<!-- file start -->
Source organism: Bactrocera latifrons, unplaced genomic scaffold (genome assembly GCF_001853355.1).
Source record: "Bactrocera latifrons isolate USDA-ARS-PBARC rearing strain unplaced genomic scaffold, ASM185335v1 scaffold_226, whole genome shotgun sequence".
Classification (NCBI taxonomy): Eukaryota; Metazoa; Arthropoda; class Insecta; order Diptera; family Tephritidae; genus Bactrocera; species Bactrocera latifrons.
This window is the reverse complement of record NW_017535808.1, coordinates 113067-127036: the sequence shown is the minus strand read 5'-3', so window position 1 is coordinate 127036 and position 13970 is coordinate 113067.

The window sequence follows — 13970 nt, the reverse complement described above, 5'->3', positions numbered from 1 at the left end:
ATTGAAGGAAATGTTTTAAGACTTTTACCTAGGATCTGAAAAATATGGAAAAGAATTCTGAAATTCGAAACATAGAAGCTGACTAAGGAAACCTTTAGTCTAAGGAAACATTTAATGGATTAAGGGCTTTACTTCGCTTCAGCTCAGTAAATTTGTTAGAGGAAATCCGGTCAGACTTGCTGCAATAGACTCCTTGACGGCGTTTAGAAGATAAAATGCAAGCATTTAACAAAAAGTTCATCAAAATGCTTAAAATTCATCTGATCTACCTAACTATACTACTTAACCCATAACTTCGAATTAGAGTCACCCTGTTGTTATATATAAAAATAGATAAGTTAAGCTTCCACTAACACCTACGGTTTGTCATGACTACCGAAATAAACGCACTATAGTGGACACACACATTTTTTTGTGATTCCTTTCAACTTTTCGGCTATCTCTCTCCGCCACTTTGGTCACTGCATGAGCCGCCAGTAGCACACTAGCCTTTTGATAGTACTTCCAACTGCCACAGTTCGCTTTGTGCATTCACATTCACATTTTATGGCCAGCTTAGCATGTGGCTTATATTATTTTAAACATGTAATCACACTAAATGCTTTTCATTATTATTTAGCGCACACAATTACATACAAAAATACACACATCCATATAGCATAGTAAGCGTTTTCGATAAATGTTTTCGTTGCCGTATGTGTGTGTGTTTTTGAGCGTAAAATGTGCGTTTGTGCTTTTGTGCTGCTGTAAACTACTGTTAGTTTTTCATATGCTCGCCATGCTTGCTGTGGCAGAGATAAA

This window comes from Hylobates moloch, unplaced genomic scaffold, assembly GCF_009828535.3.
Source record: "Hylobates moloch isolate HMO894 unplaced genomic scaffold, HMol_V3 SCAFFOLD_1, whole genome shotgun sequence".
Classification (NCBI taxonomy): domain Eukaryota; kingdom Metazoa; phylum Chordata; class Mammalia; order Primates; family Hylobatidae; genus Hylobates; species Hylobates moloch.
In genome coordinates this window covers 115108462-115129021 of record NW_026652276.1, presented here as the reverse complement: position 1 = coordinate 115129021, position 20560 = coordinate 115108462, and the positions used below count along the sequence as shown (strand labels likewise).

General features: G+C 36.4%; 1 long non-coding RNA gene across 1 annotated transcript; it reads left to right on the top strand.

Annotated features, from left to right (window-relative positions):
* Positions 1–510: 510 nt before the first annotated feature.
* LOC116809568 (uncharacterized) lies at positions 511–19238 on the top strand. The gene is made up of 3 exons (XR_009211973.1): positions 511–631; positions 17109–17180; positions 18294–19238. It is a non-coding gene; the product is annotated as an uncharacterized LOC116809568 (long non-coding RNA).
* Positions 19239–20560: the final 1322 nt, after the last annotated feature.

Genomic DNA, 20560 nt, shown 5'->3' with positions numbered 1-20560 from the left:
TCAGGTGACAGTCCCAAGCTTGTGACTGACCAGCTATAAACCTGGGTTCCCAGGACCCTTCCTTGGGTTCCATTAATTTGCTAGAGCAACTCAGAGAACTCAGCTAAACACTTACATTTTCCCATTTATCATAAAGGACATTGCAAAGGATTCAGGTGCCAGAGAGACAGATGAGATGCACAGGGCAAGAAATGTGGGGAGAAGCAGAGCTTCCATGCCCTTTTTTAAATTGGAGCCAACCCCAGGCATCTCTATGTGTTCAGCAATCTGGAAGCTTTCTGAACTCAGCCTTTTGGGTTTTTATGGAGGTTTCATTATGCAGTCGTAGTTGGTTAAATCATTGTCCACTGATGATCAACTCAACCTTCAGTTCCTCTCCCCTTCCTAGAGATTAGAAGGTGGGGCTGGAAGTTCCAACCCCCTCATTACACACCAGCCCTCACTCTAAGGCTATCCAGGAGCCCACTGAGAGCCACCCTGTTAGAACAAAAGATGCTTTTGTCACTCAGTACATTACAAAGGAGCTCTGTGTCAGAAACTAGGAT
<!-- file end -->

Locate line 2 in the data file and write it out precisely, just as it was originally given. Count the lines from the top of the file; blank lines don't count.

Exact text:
Source record: "Bactrocera latifrons isolate USDA-ARS-PBARC rearing strain unplaced genomic scaffold, ASM185335v1 scaffold_226, whole genome shotgun sequence".